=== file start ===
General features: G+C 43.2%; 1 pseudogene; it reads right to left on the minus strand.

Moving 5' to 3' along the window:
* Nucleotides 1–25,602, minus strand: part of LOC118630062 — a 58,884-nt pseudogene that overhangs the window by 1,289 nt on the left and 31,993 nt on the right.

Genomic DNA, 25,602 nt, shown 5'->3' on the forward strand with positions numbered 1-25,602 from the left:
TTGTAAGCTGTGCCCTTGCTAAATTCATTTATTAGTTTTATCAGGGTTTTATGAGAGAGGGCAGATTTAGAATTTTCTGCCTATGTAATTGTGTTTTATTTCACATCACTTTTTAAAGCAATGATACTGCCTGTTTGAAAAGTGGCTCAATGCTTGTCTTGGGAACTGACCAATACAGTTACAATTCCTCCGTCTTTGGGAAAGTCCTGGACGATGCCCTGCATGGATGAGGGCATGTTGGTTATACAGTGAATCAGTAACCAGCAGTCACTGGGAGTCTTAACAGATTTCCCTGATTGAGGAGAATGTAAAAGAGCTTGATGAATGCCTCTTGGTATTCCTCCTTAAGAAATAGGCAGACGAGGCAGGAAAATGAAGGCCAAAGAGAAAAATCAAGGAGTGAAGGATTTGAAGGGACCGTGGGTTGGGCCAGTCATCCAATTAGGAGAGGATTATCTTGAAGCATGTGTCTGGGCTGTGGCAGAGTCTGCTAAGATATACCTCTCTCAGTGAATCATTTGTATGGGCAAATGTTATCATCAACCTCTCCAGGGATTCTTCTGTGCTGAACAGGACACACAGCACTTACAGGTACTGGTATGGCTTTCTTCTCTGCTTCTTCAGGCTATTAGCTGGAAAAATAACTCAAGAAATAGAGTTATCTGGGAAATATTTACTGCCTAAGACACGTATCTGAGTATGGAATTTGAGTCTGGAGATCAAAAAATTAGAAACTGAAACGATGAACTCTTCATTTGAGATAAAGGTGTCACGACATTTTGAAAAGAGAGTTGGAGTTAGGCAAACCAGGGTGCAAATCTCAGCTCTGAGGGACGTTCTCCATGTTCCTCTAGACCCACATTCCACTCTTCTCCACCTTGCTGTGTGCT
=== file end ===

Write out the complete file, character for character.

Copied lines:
General features: G+C 43.2%; 1 pseudogene; it reads right to left on the minus strand.

Moving 5' to 3' along the window:
* Nucleotides 1–25,602, minus strand: part of LOC118630062 — a 58,884-nt pseudogene that overhangs the window by 1,289 nt on the left and 31,993 nt on the right.

Genomic DNA, 25,602 nt, shown 5'->3' on the forward strand with positions numbered 1-25,602 from the left:
TTGTAAGCTGTGCCCTTGCTAAATTCATTTATTAGTTTTATCAGGGTTTTATGAGAGAGGGCAGATTTAGAATTTTCTGCCTATGTAATTGTGTTTTATTTCACATCACTTTTTAAAGCAATGATACTGCCTGTTTGAAAAGTGGCTCAATGCTTGTCTTGGGAACTGACCAATACAGTTACAATTCCTCCGTCTTTGGGAAAGTCCTGGACGATGCCCTGCATGGATGAGGGCATGTTGGTTATACAGTGAATCAGTAACCAGCAGTCACTGGGAGTCTTAACAGATTTCCCTGATTGAGGAGAATGTAAAAGAGCTTGATGAATGCCTCTTGGTATTCCTCCTTAAGAAATAGGCAGACGAGGCAGGAAAATGAAGGCCAAAGAGAAAAATCAAGGAGTGAAGGATTTGAAGGGACCGTGGGTTGGGCCAGTCATCCAATTAGGAGAGGATTATCTTGAAGCATGTGTCTGGGCTGTGGCAGAGTCTGCTAAGATATACCTCTCTCAGTGAATCATTTGTATGGGCAAATGTTATCATCAACCTCTCCAGGGATTCTTCTGTGCTGAACAGGACACACAGCACTTACAGGTACTGGTATGGCTTTCTTCTCTGCTTCTTCAGGCTATTAGCTGGAAAAATAACTCAAGAAATAGAGTTATCTGGGAAATATTTACTGCCTAAGACACGTATCTGAGTATGGAATTTGAGTCTGGAGATCAAAAAATTAGAAACTGAAACGATGAACTCTTCATTTGAGATAAAGGTGTCACGACATTTTGAAAAGAGAGTTGGAGTTAGGCAAACCAGGGTGCAAATCTCAGCTCTGAGGGACGTTCTCCATGTTCCTCTAGACCCACATTCCACTCTTCTCCACCTTGCTGTGTGCT